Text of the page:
Pablito: Grizzly, and surprisingly more often black bears, do kill people to eat them. If you observe a bear stalking you, get ready to do battle and fight for your life. Rolling over and playing dead will just make lunch easier for him. The exception might be sub-adult grizzlies. They have just been kicked out by mom and are often simply trying to figure things out. I have confronted several that were hanging about too close and run them off. In Alaska I was stalked by a large chocolate grizz. Got back to the boat just in time as he charged on the beach. It was at the end of first sockeye run and he was in very bad shape. Not an old bear but an adult and too thin. Parasites were probably eating him up. I was alone and about fifteen miles from camp. It was in the national park before guns were allowed (as a ranger I couldn't carry one now anyway). I had bear spray but fortunately got away without having to deploy it. Really pissed me off to drive all the way up there to fish the creek and then get run off in less than forty minutes.
 
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Gerald Martin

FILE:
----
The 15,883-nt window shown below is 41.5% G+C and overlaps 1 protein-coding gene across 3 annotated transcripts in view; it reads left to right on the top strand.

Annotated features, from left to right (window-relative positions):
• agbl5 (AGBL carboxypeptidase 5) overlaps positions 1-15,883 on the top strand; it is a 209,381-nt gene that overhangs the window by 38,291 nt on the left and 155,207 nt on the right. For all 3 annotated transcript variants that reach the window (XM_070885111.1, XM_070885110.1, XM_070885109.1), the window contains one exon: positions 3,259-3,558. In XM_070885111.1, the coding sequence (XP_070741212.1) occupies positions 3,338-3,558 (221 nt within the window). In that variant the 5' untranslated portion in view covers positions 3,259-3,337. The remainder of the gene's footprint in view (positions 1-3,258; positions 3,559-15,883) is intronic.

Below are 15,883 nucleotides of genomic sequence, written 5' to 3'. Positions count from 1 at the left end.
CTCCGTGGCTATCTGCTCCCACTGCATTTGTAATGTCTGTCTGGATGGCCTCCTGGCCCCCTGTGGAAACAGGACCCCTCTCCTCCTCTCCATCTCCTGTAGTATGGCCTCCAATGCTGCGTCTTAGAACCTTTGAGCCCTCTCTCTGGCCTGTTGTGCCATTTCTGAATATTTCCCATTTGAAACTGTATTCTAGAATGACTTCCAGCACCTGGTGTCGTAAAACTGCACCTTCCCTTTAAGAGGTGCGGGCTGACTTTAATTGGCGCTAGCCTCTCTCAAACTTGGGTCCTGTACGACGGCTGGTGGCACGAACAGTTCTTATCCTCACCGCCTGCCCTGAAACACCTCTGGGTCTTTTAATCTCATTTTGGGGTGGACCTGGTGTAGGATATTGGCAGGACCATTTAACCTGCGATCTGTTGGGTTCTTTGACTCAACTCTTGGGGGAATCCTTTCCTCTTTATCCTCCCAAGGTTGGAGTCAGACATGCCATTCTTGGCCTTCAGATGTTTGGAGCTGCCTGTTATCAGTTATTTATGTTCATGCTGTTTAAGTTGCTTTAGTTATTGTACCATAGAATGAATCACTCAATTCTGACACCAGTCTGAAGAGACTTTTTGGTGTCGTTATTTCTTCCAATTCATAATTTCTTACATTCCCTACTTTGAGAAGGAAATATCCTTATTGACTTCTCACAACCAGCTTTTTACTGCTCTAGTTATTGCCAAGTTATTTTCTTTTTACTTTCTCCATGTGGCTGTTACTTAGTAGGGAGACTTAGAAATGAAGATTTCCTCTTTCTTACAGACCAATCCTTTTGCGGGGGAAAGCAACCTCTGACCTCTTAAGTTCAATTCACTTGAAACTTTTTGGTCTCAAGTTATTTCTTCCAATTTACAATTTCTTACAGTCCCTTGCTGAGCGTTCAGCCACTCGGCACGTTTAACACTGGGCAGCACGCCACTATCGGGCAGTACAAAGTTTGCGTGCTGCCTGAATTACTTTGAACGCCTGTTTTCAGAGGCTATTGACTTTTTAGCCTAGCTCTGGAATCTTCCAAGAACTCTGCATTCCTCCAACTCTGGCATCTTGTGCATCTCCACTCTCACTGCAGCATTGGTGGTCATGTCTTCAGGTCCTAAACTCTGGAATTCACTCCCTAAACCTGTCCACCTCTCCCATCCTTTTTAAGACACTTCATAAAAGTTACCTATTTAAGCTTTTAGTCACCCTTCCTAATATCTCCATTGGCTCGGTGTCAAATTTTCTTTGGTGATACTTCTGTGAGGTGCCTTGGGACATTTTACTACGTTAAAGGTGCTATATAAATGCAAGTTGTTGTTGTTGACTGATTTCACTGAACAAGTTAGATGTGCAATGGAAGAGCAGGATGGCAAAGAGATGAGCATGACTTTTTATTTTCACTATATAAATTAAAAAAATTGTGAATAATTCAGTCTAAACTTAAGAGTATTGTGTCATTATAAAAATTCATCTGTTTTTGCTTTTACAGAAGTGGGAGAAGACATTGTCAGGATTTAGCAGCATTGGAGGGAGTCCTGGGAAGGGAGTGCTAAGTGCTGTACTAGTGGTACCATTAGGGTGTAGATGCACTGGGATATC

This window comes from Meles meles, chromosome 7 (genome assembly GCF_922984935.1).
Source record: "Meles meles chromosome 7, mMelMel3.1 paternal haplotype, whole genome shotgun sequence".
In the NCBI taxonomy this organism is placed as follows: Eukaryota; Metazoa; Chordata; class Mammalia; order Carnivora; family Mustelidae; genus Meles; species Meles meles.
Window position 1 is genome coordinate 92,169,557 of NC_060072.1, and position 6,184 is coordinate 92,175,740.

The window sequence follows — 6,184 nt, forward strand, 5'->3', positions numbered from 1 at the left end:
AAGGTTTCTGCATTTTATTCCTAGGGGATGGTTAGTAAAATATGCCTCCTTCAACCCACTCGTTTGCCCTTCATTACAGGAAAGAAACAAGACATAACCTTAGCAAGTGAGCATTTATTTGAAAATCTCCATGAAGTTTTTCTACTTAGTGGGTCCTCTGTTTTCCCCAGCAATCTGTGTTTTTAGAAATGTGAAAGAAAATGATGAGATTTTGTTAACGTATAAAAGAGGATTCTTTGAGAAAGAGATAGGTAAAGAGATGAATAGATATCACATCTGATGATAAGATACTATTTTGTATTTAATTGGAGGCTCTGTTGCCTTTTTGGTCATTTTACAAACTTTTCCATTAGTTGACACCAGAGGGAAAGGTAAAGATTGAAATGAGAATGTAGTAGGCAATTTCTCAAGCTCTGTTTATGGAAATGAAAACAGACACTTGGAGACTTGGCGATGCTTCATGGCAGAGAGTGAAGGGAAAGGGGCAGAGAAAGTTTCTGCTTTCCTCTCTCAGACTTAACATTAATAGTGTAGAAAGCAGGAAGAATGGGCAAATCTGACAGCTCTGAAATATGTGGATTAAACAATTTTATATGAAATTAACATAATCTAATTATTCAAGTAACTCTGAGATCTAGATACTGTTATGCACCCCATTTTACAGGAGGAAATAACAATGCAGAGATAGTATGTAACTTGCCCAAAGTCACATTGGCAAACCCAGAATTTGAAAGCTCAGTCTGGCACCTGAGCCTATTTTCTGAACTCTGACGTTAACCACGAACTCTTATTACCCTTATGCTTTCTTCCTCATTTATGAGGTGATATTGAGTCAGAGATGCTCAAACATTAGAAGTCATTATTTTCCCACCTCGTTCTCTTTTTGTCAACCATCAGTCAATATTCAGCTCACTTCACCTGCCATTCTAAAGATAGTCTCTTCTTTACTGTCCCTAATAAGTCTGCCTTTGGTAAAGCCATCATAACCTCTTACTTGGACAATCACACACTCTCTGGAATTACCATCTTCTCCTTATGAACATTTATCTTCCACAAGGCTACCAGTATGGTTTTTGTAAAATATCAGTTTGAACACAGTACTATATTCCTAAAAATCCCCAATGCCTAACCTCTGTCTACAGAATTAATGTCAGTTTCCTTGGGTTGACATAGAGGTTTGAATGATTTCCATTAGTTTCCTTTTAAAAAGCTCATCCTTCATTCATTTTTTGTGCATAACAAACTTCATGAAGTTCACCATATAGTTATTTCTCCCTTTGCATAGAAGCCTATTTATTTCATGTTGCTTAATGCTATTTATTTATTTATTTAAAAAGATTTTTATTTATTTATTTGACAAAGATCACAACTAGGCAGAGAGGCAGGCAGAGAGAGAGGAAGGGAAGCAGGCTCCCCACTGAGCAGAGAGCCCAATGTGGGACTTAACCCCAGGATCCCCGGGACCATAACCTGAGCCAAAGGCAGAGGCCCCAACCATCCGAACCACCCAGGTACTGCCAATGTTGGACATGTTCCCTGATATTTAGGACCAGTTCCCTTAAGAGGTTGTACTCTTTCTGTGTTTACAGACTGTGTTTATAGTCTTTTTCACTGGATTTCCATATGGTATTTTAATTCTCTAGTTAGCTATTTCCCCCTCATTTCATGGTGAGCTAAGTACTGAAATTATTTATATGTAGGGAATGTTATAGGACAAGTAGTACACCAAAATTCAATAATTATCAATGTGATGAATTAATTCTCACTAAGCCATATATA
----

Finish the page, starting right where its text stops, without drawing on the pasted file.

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My suggestion is to attend the next session of that class while wearing hip waders....

It is true that grizzlies don’t generally climb trees. However, if tree climbing is being advocated as a good strategy for escaping a bear attack.... someone is a lot faster climber than me. If a bear is charging no one is getting up a tree before it gets them.
I know Ed Wiseman got up a tree, but the bear did too.
 

Hunting Wife

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Griz, and any bear for that matter, will eat anything edible. They will certainly eat maggots and any other grubs they encounter but the purpose of caching is not because of maggots. It’s to further exploit whatever that food resource is. They will not pass up eating the carcass to wait for maggots to appear. That seems like a rather ridiculous idea.

Also there are many, many observations of griz climbing trees. I don’t think they are as comfortable climbing as black bears, but they can and will if they want up there bad enough.
 

kwyeewyk

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Agree, BS on the maggots, they probably like them just fine, but they will gorge themselves before burying what they can't stuff down their gullet on the first feeding. Snagging bear hair for research we would try to minimize the reward from the bait, we were experimenting with pouring the bait on a rotten stump thinking it would be like a sponge and soak it up so they couldn't eat the bait--came back and a black bear had eaten the entire rotten stump, and there were scat piles of rotten wood all around. Like Hunting Wife said, they'll eat anything they can swallow.
 

JMG